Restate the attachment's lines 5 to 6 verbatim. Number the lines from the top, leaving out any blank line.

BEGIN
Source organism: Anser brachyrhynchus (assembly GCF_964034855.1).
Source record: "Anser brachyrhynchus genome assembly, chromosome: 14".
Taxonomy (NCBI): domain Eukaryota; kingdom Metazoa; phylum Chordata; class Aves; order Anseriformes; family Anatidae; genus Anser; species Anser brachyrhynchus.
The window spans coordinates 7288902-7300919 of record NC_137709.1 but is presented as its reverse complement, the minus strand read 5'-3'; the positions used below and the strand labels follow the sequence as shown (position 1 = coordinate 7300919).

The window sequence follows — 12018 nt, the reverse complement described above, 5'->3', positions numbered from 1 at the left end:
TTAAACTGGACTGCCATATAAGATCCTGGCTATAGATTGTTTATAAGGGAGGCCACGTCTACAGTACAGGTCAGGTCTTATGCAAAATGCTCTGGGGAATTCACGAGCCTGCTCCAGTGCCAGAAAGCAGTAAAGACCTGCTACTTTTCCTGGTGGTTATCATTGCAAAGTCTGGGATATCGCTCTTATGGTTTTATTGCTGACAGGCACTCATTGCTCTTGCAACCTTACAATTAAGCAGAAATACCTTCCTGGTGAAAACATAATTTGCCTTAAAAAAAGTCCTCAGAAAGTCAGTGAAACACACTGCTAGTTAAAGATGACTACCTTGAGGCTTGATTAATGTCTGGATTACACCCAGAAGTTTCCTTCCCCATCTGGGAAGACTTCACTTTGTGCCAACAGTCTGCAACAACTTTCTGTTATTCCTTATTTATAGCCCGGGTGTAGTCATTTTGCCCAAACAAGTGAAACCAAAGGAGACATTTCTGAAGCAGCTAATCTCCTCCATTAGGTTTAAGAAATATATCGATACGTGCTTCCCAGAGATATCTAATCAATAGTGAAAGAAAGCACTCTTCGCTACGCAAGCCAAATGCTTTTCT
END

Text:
The window sequence follows — 12018 nt, the reverse complement described above, 5'->3', positions numbered from 1 at the left end:
TTAAACTGGACTGCCATATAAGATCCTGGCTATAGATTGTTTATAAGGGAGGCCACGTCTACAGTACAGGTCAGGTCTTATGCAAAATGCTCTGGGGAATTCACGAGCCTGCTCCAGTGCCAGAAAGCAGTAAAGACCTGCTACTTTTCCTGGTGGTTATCATTGCAAAGTCTGGGATATCGCTCTTATGGTTTTATTGCTGACAGGCACTCATTGCTCTTGCAACCTTACAATTAAGCAGAAATACCTTCCTGGTGAAAACATAATTTGCCTTAAAAAAAGTCCTCAGAAAGTCAGTGAAACACACTGCTAGTTAAAGATGACTACCTTGAGGCTTGATTAATGTCTGGATTACACCCAGAAGTTTCCTTCCCCATCTGGGAAGACTTCACTTTGTGCCAACAGTCTGCAACAACTTTCTGTTATTCCTTATTTATAGCCCGGGTGTAGTCATTTTGCCCAAACAAGTGAAACCAAAGGAGACATTTCTGAAGCAGCTAATCTCCTCCATTAGGTTTAAGAAATATATCGATACGTGCTTCCCAGAGATATCTAATCAATAGTGAAAGAAAGCACTCTTCGCTACGCAAGCCAAATGCTTTTCT